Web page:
Entrepreneur psychology should be a course that every business school teaches.
Laura Scott, co-founder of creative engineering firm PINGV Creative, recently gave an incredible primer on what this topic means — or should mean — to the countless individuals trying to create and nurture their own businesses.
“Be prepared to manage your own psychology,” Scott explained in a Quora post. “There is no school for this. Ninety-nine percent of the ‘advice’ you’ll get will be wrong or misplaced or so vague as to be useless. People will love you undeservingly and they will hate you undeservingly. You will be a target for praise and vilification merely because you’re the boss. People will see genius. People will see conspiracy.”
Scott is right, and if you think about your life as an employee and contrast it with your life as the guy or girl running the show, then you’ll start to realize all the things going on behind the scenes of which you were previously unaware.
My Own Bad Example
My own experiences take me back to college when I worked at Hastings Entertainment Store. My boss at the time was under so much pressure that I couldn’t understand at the time. When I found out that an employee with less experience, who’d just been hired, was making a quarter more per hour than me, I flipped and behaved in the way all too many college kids do when they get riled.
I quit. Short notice. Turned my key over to the person making more money and said, “Here, take it. It’s yours.”
It was an unprofessional move, and it pretty much screwed me out of ever being able to use that job on a resume.
Regret set in about six months later when I was graduated from college and looking for work. I’d gotten a lot of great experience at Hastings and wasted it in one brash moment.
Only later when I got jobs that were worth more money and responsibility did I truly understand what my boss at the time was going through. At that point, I wanted to find her immediately and apologize.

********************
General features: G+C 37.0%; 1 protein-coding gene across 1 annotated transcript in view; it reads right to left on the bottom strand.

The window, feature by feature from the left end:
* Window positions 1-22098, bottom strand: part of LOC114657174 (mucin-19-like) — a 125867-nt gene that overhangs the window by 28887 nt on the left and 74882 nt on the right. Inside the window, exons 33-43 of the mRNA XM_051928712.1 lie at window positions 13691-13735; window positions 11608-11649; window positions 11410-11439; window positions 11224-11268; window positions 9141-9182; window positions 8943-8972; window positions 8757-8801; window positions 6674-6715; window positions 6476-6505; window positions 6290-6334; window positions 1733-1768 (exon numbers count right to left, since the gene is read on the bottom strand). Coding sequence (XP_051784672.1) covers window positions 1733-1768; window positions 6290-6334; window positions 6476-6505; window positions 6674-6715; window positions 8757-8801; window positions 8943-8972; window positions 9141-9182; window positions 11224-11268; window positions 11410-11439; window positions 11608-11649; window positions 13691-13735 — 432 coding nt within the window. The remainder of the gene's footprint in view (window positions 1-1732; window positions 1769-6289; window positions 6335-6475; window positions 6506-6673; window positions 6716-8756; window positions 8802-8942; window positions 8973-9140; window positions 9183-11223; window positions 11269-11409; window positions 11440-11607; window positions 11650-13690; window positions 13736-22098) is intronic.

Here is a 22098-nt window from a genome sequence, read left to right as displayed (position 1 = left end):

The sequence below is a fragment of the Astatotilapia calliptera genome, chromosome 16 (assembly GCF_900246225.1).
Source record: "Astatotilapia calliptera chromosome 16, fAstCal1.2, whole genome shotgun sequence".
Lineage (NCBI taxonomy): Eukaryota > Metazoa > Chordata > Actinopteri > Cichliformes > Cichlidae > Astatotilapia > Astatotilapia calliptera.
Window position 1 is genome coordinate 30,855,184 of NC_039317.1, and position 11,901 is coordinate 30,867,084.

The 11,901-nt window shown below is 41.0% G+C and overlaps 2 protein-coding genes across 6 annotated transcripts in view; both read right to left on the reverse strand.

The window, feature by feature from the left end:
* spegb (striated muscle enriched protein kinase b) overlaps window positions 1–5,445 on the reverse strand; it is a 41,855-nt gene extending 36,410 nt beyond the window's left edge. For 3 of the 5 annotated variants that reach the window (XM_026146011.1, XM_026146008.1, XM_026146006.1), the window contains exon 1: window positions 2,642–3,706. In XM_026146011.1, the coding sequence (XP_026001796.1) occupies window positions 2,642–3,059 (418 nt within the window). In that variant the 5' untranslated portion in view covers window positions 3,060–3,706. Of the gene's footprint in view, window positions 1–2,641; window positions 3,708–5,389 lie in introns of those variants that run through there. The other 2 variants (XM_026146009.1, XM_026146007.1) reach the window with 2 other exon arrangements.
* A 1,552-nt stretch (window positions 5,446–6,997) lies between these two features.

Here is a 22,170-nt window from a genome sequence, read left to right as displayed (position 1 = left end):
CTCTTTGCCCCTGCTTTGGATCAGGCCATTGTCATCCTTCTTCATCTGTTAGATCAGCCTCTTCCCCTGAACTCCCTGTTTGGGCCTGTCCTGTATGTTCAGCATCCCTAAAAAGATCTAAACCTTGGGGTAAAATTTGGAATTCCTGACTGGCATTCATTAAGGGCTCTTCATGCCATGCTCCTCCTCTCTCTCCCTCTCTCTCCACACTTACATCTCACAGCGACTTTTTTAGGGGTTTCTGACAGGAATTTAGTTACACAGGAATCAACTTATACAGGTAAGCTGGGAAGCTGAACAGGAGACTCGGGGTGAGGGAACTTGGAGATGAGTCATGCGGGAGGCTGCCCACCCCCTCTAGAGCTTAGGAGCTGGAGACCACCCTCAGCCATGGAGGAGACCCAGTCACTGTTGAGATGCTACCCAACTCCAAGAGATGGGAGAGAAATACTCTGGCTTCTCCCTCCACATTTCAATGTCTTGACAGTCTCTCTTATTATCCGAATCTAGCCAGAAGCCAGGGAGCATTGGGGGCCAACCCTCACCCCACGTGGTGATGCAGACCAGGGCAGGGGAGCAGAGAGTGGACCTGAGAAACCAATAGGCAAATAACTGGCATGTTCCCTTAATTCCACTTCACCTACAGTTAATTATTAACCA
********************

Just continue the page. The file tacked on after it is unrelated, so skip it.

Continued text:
Now I am a business owner, and the stress and responsibilities are off the chart. I wouldn’t trade them for anything, but it’s not easy.
As Scott states, “Every day is full of things to react to, things to decide, questions to answer, people to direct.”
“You will question your decisions, feel the pressure of everyone’s livelihoods on your shoulders, lose sleep. You will make mistakes. You will get lucky. You’ll be on a roller coaster of emotions. It’s easy to lose perspective. And nobody else will understand.”
Now that I know all that to be true, I feel like an even bigger jerk for doing what I did. Of course, she wasn’t going to be tuned in to what I was making when she had pressure from corporate, pressure from customers, pressure from employees, and all the myriad other things that go along with being the boss.
I was an idiot. But hopefully, an idiot who has learned.
“You have to sort it out yourself, get ahead of your moods,” Scott concluded. “It’s more than putting on a game face, it’s keeping yourself in an emotional place where you can deal with stuff effectively. If you’re not prepared for that, you’ll get flattened.”
A healthy dose of entrepreneur psychology would have saved me from making a really stupid mistake. Instead of doing what I did, I could have discussed the problem with her rationally. If I didn’t get the answer I was looking for, I could have just planned a more graceful exit than what I did. Behaving this way when you run your own business will ruin you. I’m glad that’s a lesson I’ve learned and thank Laura Scott for stating the importance of entrepreneur psychology so clearly.
What are some other things that you have to be prepared for psychologically when running your own business? Share in our comments section below![Image via Travvys.files.wordpress.com]